Iran calls U.N. resolution illogical
Iran’s foreign minister called a resolution by the U.N. nuclear watchdog that puts it just one step away from possible Security Council sanctions “illegal and illogical” and accused the United States yesterday of orchestrating the measure.
Separately, in a letter to Iran’s ultraconservative President Mahmoud Ahmadinejad, some 180 out of 290 lawmakers called on his government to cancel Iran’s voluntary suspension of nuclear activities and scale back cooperation with the International Atomic Energy Agency.
The resolution passed Saturday by the IAEA board could lead to Iran’s referral to the U.N. Security Council for violating the Nuclear Nonproliferation Treaty – and possible sanctions – unless Tehran eases suspicions about its nuclear activities. Iran insists its nuclear program is designed for generating electricity.
Iranian Foreign Minister Manouchehr Mottaki called the resolution “political, illegal and illogical” and threatened unspecified punitive measures against Britain, France and Germany – the key three European countries negotiating with Iran.
U.S. helicopter crashes, kills five people
A U.S. military helicopter crashed yesterday in a mountainous area plagued by Taliban violence, killing all five American crew members. The U.S. military said there was no sign it had been shot down.
The crash of the Chinook helicopter is the third this year involving the large troop-carrying choppers that have proved essential in battling a reinvigorated insurgency in remote, largely inaccessible parts of Afghanistan.
A purported Taliban spokesman claimed the rebels shot down the CH-47 helicopter, but U.S. military spokesman Col. James Yonts said, “Indications are there wasn’t any hostile fire.”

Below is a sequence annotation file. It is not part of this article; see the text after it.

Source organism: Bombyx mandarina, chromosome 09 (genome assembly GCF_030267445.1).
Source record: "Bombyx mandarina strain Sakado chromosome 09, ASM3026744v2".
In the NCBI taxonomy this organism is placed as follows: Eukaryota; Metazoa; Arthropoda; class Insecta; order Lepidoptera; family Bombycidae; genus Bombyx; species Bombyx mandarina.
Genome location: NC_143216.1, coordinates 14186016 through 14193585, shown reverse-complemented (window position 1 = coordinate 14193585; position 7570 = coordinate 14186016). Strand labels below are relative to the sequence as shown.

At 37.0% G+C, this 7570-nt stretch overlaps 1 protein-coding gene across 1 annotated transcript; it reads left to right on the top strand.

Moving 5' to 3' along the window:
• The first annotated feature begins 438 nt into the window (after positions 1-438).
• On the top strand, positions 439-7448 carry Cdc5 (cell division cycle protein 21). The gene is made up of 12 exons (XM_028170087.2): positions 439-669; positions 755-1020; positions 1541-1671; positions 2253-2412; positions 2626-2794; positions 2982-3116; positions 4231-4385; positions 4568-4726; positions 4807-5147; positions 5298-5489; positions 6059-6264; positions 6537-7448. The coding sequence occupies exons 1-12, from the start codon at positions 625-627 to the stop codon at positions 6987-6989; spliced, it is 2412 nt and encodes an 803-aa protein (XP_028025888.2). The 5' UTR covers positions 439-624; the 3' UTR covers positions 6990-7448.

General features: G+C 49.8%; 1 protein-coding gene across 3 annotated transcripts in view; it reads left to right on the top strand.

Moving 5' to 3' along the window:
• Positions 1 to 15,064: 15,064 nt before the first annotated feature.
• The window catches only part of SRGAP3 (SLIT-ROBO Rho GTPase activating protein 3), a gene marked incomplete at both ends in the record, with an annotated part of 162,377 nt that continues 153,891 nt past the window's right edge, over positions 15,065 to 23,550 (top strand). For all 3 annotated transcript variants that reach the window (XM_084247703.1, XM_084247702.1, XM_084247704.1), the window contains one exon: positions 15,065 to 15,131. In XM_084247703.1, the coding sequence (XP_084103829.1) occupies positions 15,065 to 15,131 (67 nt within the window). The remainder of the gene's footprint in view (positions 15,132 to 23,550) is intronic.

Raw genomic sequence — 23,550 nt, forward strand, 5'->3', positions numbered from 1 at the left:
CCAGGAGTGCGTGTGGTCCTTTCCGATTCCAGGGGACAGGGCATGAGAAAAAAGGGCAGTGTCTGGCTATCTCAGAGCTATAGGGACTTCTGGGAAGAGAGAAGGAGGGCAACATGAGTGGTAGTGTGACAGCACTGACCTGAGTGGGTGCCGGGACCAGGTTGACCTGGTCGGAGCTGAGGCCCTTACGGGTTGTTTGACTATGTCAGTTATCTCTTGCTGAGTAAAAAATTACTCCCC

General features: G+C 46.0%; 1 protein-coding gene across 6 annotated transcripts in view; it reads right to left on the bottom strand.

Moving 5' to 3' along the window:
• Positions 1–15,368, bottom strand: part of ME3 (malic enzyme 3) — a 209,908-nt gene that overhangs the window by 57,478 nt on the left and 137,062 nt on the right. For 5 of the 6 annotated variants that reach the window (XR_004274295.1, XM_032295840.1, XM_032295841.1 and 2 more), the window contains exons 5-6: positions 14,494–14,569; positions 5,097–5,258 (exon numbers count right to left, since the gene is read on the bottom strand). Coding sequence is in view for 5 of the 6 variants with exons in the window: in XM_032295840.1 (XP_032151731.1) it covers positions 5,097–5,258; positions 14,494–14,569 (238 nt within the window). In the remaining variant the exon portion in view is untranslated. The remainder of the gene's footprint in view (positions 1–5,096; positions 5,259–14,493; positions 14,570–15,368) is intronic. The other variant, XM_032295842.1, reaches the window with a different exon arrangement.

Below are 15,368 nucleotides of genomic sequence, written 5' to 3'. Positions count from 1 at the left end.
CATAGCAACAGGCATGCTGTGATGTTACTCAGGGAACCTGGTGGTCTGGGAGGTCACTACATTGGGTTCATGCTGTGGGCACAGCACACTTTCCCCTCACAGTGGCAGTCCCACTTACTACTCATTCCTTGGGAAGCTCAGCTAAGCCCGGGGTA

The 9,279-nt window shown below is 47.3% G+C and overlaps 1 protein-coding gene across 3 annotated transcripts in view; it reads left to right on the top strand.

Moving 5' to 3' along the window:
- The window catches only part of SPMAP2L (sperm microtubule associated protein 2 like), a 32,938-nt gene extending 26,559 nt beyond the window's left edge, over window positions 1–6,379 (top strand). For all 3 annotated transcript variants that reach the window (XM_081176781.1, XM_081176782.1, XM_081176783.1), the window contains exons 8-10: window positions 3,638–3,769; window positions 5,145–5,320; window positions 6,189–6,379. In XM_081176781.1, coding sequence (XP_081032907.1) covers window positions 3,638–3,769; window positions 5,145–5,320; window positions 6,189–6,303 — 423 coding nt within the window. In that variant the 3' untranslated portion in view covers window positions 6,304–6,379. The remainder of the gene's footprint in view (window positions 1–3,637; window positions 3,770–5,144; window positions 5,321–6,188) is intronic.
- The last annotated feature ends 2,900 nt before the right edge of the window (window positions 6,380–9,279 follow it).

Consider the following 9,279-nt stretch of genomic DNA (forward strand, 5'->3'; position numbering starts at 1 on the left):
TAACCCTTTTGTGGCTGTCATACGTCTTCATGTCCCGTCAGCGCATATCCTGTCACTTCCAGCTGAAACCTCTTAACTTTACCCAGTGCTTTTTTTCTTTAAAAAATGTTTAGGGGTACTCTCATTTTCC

He said the chopper was part of a convoy of aircraft in the area and other pilots did not see it come under fire.
Exit polls show Polish ousting government
Exit polls showed Polish voters ousted the nation’s scandal-prone government of ex-communists in parliamentary elections yesterday, giving a broad majority to two center-right parties that have promised tax cuts and clean government.
Prime Minister Marek Belka’s defeated government had said it would withdraw Poland’s troops from Iraq by Dec. 31, though it might keep some officers there as advisers. The challengers said they might be open to keeping them there longer if a “new contract” can be negotiated with the United States.
BELFAST, Northern Ireland
Irish Republican Army fully disarms, aide says
International weapons inspectors have supervised the full disarmament of the outlawed Irish Republican Army, a long-sought goal of Northern Ireland’s peace process, an aide to the process’ monitor said yesterday.
The IRA permitted two independent witnesses, including a Methodist minister and a Roman Catholic priest close to Sinn Fein leader Gerry Adams, to view the secret disarmament work conducted by officials from Canada, Finland and the United States, the aide to retired Canadian Gen. John de Chastelain said on condition of anonymity.